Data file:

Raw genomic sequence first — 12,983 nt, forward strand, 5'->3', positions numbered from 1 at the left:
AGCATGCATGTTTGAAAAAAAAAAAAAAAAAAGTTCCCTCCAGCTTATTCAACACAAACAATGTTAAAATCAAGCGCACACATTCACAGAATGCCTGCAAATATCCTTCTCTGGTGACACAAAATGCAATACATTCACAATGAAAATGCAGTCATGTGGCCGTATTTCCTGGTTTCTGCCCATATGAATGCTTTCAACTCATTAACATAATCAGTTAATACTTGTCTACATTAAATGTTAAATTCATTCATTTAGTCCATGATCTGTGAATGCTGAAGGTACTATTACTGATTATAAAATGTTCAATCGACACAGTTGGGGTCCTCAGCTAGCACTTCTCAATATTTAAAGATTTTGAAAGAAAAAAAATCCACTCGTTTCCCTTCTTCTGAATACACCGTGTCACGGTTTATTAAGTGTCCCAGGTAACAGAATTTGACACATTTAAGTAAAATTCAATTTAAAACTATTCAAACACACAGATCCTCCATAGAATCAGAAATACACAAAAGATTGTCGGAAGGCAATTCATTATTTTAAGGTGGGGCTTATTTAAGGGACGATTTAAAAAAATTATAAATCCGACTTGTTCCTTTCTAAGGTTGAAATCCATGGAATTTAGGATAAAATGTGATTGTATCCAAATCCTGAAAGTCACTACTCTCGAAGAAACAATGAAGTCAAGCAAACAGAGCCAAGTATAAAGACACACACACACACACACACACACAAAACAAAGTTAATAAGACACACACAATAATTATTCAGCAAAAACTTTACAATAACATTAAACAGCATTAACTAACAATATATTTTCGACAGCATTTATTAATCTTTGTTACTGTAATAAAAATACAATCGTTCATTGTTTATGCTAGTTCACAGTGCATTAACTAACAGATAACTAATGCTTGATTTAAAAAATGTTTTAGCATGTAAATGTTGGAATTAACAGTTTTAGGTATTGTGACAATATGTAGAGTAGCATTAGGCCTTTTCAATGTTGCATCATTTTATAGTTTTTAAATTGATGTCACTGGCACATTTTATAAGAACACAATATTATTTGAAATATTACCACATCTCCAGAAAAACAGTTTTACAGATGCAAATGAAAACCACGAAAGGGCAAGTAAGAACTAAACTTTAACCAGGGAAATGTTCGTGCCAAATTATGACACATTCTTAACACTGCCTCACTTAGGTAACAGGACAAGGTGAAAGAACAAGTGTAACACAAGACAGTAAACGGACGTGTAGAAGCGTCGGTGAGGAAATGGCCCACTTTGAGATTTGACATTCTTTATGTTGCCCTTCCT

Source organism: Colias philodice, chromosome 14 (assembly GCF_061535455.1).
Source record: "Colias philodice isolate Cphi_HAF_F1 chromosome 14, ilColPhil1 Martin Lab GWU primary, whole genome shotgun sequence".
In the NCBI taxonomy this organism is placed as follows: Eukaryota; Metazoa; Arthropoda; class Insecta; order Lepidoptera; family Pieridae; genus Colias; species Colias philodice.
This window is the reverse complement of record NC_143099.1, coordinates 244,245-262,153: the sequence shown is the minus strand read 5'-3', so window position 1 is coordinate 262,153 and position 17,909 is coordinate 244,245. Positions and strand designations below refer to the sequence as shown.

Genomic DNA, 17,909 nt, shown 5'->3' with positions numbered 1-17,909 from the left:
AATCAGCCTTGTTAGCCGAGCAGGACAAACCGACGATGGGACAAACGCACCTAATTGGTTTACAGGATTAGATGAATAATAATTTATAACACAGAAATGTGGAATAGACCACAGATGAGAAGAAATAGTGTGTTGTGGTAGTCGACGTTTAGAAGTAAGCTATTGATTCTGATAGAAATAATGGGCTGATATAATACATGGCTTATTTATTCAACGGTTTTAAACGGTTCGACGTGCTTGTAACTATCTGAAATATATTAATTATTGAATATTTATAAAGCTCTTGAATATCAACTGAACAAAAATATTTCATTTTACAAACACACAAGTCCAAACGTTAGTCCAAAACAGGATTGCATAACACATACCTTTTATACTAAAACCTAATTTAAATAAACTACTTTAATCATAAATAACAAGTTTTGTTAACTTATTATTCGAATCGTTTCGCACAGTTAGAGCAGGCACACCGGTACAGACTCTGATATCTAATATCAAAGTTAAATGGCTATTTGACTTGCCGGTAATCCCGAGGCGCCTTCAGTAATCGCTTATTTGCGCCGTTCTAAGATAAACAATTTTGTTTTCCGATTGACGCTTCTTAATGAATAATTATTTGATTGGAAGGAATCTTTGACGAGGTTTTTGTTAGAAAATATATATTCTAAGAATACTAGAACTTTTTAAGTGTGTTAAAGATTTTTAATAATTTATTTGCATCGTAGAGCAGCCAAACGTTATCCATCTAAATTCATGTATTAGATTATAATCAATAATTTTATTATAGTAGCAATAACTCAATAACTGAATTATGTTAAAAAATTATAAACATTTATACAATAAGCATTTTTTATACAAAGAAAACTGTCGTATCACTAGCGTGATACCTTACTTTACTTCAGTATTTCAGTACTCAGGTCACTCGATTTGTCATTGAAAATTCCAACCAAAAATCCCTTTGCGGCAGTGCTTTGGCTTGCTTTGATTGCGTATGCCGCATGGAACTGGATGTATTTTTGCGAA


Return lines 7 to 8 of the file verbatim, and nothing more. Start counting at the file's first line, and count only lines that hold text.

Genomic DNA, 17,909 nt, shown 5'->3' with positions numbered 1-17,909 from the left:
AATCAGCCTTGTTAGCCGAGCAGGACAAACCGACGATGGGACAAACGCACCTAATTGGTTTACAGGATTAGATGAATAATAATTTATAACACAGAAATGTGGAATAGACCACAGATGAGAAGAAATAGTGTGTTGTGGTAGTCGACGTTTAGAAGTAAGCTATTGATTCTGATAGAAATAATGGGCTGATATAATACATGGCTTATTTATTCAACGGTTTTAAACGGTTCGACGTGCTTGTAACTATCTGAAATATATTAATTATTGAATATTTATAAAGCTCTTGAATATCAACTGAACAAAAATATTTCATTTTACAAACACACAAGTCCAAACGTTAGTCCAAAACAGGATTGCATAACACATACCTTTTATACTAAAACCTAATTTAAATAAACTACTTTAATCATAAATAACAAGTTTTGTTAACTTATTATTCGAATCGTTTCGCACAGTTAGAGCAGGCACACCGGTACAGACTCTGATATCTAATATCAAAGTTAAATGGCTATTTGACTTGCCGGTAATCCCGAGGCGCCTTCAGTAATCGCTTATTTGCGCCGTTCTAAGATAAACAATTTTGTTTTCCGATTGACGCTTCTTAATGAATAATTATTTGATTGGAAGGAATCTTTGACGAGGTTTTTGTTAGAAAATATATATTCTAAGAATACTAGAACTTTTTAAGTGTGTTAAAGATTTTTAATAATTTATTTGCATCGTAGAGCAGCCAAACGTTATCCATCTAAATTCATGTATTAGATTATAATCAATAATTTTATTATAGTAGCAATAACTCAATAACTGAATTATGTTAAAAAATTATAAACATTTATACAATAAGCATTTTTTATACAAAGAAAACTGTCGTATCACTAGCGTGATACCTTACTTTACTTCAGTATTTCAGTACTCAGGTCACTCGATTTGTCATTGAAAATTCCAACCAAAAATCCCTTTGCGGCAGTGCTTTGGCTTGCTTTGATTGCGTATGCCGCATGGAACTGGATGTATTTTTGCGAA